by Gregory L. Aftandilian
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As the Obama administration seeks to reorient its policy approach to the Middle East and improve relations with the region, the U.S.-Egypt relationship will inevitably be at the heart of that effort. This has already been demonstrated, as Hillary Clinton began her first visit to the Middle East as Secretary of State with a stop in Egypt. Meanwhile, President Mubarak will on May 26 make his first visit to the White House in more than five years. President Obama has also announced that he has chosen Egypt as the location for a major address to the Muslim world on June 4. U.S. interests in the Middle East are best served by a strong U.S. relationship with a strong Egypt.
Meanwhile, this is also a critical moment in Egypt. Recent years have seen increasing signs of public discontent with the status quo, accompanied by a series of regressive measures by the Egyptian regime. The aging President Mubarak, now 81 years old, is unlikely to serve beyond the end of his current term in 2011, raising the question of succession and increasing the importance of reform efforts that might breathe new life into Egypt's political system. This moment of transition in Egypt, following the change in American administrations, can and should be viewed as a genuine opportunity for reform. It is also fraught with risk if reforms are further delayed.
Given longstanding American policy, the U.S. cannot be neutral on reform and human rights in Egypt. As a large stakeholder providing the Egyptian government with more than $1.5 billion in aid annually, the United States will, by default, be on the side of the authoritarian status quo if it does not demonstrate a commitment to the rights of the Egyptian people. On the other hand, the U.S. relationship with the Egyptian regime also serves American strategic interests, and any attempt to promote democracy that neglects the importance of the bilateral relationship is unlikely to succeed.
What is needed is a middle ground "“ a new strategy for American policy toward Egypt that neither neglects concerns for human rights and democracy nor pursues them in isolation from other policy priorities. By more thoroughly integrating U.S. support for gradual democratic reform into the broader bilateral policy, such efforts can be made more consistent over time and, ultimately, more effective.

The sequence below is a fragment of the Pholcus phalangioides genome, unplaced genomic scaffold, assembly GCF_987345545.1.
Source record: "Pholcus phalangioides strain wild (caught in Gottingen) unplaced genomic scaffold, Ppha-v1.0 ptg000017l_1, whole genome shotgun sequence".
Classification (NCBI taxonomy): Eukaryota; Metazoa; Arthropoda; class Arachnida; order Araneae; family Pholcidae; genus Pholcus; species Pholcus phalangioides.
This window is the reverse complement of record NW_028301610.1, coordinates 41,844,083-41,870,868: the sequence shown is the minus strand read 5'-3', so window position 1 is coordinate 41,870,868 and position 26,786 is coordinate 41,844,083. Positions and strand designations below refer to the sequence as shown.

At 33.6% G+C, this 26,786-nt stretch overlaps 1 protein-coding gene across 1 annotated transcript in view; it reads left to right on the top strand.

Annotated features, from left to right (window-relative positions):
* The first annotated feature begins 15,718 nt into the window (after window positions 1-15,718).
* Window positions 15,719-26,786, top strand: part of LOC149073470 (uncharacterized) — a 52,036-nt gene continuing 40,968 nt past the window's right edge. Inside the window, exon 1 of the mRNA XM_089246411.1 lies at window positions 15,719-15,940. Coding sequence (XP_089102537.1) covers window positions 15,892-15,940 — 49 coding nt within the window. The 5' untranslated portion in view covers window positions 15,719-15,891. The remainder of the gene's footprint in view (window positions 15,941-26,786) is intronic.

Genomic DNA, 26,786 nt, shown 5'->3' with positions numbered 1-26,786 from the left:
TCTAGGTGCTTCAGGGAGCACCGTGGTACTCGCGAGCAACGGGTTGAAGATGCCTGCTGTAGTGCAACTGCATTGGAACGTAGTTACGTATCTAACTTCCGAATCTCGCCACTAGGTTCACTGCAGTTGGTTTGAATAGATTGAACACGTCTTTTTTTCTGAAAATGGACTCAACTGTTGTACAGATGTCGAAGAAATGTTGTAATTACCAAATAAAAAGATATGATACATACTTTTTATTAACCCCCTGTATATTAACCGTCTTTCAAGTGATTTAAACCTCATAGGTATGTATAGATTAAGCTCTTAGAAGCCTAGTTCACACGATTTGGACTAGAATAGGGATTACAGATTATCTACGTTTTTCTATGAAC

To identify the elements of such a strategy, the Project on Middle East Democracy convened a series of roundtable discussions in Washington among leading American, Egyptian, and European policy experts, advocates, and analysts to explore ideas for a new policy approach to Egypt. The result, as outlined in this publication, is a new, integrated strategy for supporting Egyptian democracy through a variety of policy instruments.
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Gregory L. Aftandilian is currently an independent consultant and writer, having spent over twenty years in government service, most recently as foreign policy adviser to Congressman Chris Van Hollen (2007-2008), professional staff member of the Senate Foreign Relations Committee, foreign policy adviser to Senator Paul Sarbanes (2000-2004), and foreign policy fellow to Senator Edward Kennedy (1999).Â Prior to his positions on Capitol Hill, Mr. Aftandilian worked for thirteen years as a Middle East analyst at the U.S. Department of State, specializing on Egyptian affairs.Â His other government experiences include analytical work for the U.S. Department of Defense and the Library of Congress.
Mr. Aftandilian was also a research fellow at the Kennedy School of Government at Harvard University (2006-2007) and an International Affairs Fellow at the Council on Foreign Relations (1991-1992) in New York, where he wrote the book, Egypt's Bid for Arab Leadership. Implications for U.S. Policy.Â In addition, Mr. Aftandilian was as a senior adviser on Middle East affairs for the National Democratic Institute for International Affairs, and has taught courses at Boston University and Northeastern University.Â He holds a B.A. in History from Dartmouth College, an M.A. in Middle Eastern Studies from the University of Chicago, and an M.S. in International Relations from the London School of Economics.